No matter the undesirable situation you find yourself in, you always (and only) have three actionable options: change it, accept it, or abandon it. As in the enlightened St. Frances prayer, the wisdom is in knowing the difference.
The practice responsible for the better part of our misery is sitting around wishing and hoping that things would change. Everyone needs to vent sometimes, but before complaining too much, and in place of wishing, ask yourself which option you’ve chosen.
Work ethic is a value we’re taught to respect, as we should. But working hard on the wrong things is counter-productxive.
I would argue that hard work applied to fixing a horrible, toxic relationship or job is mis-applied. If we put energy in monetary terms, it would be like spending $2,000 to repair a $500 laptop. Put your effort into finding the right relationship, job, boss, accountant, mentor, or new laptop.
Working hard to climb the ladder is admirable, but do the harder work of making sure the ladder is leaning up against the right wall.
We often place the heaviest emphasis in making important decisions by answering the internal voice that asks “what will they think of me?”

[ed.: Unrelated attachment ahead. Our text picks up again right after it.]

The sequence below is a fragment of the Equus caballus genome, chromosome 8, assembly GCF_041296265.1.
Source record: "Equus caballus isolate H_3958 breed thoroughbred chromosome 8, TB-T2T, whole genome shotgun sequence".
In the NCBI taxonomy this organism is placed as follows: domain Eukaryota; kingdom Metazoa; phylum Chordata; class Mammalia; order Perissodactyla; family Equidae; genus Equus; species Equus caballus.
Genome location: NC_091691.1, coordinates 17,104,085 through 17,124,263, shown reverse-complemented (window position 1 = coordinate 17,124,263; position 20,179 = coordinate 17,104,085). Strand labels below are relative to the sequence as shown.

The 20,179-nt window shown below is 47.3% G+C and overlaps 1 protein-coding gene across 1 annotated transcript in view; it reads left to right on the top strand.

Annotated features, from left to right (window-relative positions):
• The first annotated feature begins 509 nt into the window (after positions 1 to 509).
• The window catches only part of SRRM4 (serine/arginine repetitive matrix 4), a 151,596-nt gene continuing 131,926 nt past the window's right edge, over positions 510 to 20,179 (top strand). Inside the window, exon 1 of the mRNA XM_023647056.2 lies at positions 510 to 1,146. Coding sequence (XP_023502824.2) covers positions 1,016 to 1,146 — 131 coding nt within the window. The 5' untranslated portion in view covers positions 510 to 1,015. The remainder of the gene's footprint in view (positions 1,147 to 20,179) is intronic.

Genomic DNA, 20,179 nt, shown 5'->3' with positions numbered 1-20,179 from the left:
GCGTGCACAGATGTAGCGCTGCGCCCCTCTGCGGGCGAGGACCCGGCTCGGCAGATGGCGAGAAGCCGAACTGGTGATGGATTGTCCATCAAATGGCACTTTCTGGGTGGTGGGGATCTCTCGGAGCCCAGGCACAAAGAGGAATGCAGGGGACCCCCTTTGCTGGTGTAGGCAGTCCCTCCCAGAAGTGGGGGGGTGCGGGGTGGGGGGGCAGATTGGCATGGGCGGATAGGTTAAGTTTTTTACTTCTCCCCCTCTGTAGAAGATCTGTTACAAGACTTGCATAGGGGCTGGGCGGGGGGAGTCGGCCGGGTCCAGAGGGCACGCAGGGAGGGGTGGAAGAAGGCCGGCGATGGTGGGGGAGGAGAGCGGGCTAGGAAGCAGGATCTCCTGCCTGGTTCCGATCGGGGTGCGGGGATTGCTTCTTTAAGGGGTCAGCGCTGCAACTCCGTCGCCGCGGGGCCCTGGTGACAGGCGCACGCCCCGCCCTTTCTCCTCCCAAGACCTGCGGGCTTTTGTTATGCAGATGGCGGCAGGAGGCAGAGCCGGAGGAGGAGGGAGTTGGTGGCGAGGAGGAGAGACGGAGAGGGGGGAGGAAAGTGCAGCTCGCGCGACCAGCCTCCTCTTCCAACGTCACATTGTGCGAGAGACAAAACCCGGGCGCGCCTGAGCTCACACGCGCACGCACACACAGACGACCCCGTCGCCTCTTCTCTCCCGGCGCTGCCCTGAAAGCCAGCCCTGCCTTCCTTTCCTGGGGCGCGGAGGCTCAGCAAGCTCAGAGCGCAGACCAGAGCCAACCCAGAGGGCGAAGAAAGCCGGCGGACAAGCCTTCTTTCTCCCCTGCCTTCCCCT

Even if your decision will cause others to have (or worse, VOICE) negative opinions of you, they’ll be short-lived and likely exaggerated. Our egos delude us into thinking that people are climbing on each other’s shoulders just to get a better view of us. They’re not. Look around. Their heads are down looking at their phones.
Recognize and replace this with a better question: “is this decision in the best interest of myself and those closest to me?” If you make decisions for good reasons, those that matter don’t care, and those that care don’t matter.
Most of us don’t think about what we want in terms of a blank canvas.
Ask a middle-aged man what he REALLY wants to do in his career and he’ll restate his resume, telling you what he thinks the market will allow him to do.
It’s unfortunate that we make decisions about our career by how we think people view us, or by the job offers we got; the kind of person we want to date by only considering one of the people who asked us out; where we want to go on vacation by what we think we can afford today, and what we really want to eat tonight by the handful of restaurants we’ll pass on the way home.
Asking “what do I really want?” doesn’t cost anything, and allows you to consider that there’s more on offer than the menu right in front of you.